Guest essay by Eric Worrall
According to Matthew Schneider-Mayerson, Yale-NUS associate professor of social sciences and humanities, we have to lead students to express correct emotional responses to climate change issues, rather than just presenting them with facts and letting them draw their own conclusions.
To Teach Students about Climate Change, ‘Just the Facts’ Isn’t Enough
We also need to talk about emotions and discuss pathways to action
By Matthew Schneider-Mayerson on September 28, 2021
After the latest gut-wrenching Intergovernmental Panel on Climate Change report, with the United Nations Climate Change Conference ahead, and with the school year in full swing, a question arises: How should we be teaching young people about climate change?
I’ve taught about climate change for over a decade, and I’ve found that two critical elements are frequently overlooked as we teach students about the warming world. Failing to include them in the classroom not only leads to an impoverished understanding of the subject, but inhibits our collective ability to respond. These elements apply to teaching outside the classroom, too—whether it’s practiced by parents, grandparents, siblings or mentors.
The first is emotion. How should students feel about climate change? Emotion norms guide us on how to feel about different issues, but these norms tend to prioritize certain topics (such as intimate relationships) and ignore others (such as collective or global challenges). Some of my students enter my classroom having experienced significant climate anxiety. For others, I have the heavy responsibility of opening their eyes to some deeply troubling realities. At that point I may be the person in their lives who knows and cares the most (publicly) about climate change. As such, they unconsciously take cues from me about how one might feel about the subject, just as they take cues from their friends, public figures and people they encounter on social media and in films, TV shows and literature.
Should they respond to the climate crisis with a sense of objectivity and disinterest? That is what most teachers are trained and frequently incentivized to demonstrate: just the facts, please. Should they feel despair and hopelessness? Many students leave classes that discuss environmental issues in such a state. Should they feel blindly optimistic, despite the avalanche of bad news? It’s painful to see my students suffer, so there’s a temptation to end my classes by saying, “With the right policies and innovation, everything will be fine,” even if it’s not true.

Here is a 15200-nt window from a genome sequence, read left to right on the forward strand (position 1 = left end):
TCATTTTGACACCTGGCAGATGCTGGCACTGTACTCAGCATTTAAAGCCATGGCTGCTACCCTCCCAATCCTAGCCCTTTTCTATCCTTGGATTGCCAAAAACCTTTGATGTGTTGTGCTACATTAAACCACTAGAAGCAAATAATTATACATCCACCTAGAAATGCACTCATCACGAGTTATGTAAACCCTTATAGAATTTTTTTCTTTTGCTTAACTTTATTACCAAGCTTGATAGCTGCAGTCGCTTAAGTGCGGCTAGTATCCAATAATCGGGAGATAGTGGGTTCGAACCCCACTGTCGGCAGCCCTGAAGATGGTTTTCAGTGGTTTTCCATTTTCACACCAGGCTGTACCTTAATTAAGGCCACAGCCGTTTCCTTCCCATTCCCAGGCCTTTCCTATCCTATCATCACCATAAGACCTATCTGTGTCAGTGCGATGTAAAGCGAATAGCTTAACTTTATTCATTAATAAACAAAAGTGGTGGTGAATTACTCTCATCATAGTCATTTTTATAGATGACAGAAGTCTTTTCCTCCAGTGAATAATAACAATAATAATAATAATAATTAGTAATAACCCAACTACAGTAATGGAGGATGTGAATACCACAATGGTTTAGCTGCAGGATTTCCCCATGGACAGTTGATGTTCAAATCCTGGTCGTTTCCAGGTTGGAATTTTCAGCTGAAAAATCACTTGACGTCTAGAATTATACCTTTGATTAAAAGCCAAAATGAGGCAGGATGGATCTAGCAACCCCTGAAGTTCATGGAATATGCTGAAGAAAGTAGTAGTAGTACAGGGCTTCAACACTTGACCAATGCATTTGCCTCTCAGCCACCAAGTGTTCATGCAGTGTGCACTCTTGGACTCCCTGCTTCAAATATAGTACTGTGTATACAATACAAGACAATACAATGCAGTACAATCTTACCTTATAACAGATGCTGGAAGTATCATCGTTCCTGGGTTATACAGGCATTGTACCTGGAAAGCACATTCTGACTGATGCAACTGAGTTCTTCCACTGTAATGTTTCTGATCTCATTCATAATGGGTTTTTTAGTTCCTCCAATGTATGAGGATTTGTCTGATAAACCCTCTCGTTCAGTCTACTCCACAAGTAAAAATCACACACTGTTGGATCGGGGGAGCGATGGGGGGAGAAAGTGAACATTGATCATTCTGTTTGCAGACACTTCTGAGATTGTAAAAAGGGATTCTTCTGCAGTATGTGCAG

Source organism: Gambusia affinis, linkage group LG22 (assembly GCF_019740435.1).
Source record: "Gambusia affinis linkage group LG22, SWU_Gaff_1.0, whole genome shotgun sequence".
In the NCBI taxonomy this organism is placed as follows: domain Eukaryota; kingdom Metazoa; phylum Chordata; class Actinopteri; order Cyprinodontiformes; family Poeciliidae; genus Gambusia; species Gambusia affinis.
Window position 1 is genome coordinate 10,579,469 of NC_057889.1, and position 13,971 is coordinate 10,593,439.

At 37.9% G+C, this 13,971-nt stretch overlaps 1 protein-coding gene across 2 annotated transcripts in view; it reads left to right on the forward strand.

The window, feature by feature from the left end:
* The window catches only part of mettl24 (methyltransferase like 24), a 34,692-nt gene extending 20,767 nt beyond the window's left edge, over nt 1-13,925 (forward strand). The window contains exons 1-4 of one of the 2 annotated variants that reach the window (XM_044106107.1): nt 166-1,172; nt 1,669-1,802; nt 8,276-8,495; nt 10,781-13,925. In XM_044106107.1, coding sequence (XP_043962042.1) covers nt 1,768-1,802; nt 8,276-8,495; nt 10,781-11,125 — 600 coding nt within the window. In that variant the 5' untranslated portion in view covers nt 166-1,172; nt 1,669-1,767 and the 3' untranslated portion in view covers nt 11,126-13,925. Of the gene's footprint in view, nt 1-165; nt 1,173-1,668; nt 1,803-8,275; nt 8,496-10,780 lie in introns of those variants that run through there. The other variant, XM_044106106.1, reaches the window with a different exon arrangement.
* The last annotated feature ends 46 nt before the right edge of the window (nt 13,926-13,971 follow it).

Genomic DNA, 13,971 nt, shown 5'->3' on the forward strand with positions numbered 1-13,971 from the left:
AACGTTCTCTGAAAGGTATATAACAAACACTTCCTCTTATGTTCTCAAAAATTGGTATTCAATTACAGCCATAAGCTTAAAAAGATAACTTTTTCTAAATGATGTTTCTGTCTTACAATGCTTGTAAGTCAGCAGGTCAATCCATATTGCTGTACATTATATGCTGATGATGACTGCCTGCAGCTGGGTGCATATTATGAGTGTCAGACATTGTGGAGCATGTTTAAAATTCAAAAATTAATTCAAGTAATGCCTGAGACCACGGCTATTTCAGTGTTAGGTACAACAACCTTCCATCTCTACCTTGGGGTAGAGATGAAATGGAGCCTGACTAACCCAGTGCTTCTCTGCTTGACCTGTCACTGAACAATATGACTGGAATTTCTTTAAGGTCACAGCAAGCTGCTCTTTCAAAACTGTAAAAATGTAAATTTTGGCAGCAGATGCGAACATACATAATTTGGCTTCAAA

Or should students acknowledge, feel, discuss and process their emotions—emotions that attest to their underlying care, concern and connection to the natural world? Should they use these feelings, hard as they are, as fuel to take meaningful action? This is what I now try to encourage and model for students. It begins by admitting to myself that teaching is, among other things, an affective demonstration, and that my students are carefully (if unconsciously) attuned to my performance.
That puts an additional burden on teachers. Not only must we stay up to date with a subject that is constantly developing and craft classes that are both educational and engaging during a pandemic, but we also have a duty to demonstrate an emotional orientation towards climate change. That’s hard; perhaps it’s unfair. So is climate change. It’s time we acknowledge that emotion is a critical aspect of learning about and responding to it.
Read more: https://www.scientificamerican.com/article/to-teach-students-about-climate-change-lsquo-just-the-facts-rsquo-isn-rsquo-t-enough/
Yale-NUS claims their mission is “… As a community, we aim to provide every member with a transformative experience by encouraging habits of the mind (such as creativity, curiosity and critical thinking) and character (integrity, professionalism and ethic of service). Central to the transformation process is our engagement with diverse modes of enquiry and a commitment to challenge our assumptions. …”.
I’m curious about how the rigidly proscriptive teaching style Professor Schneider-Mayerson describes teaches students creativity, curiosity, critical thinking, and helps students acquire the self confidence to challenge assumptions.
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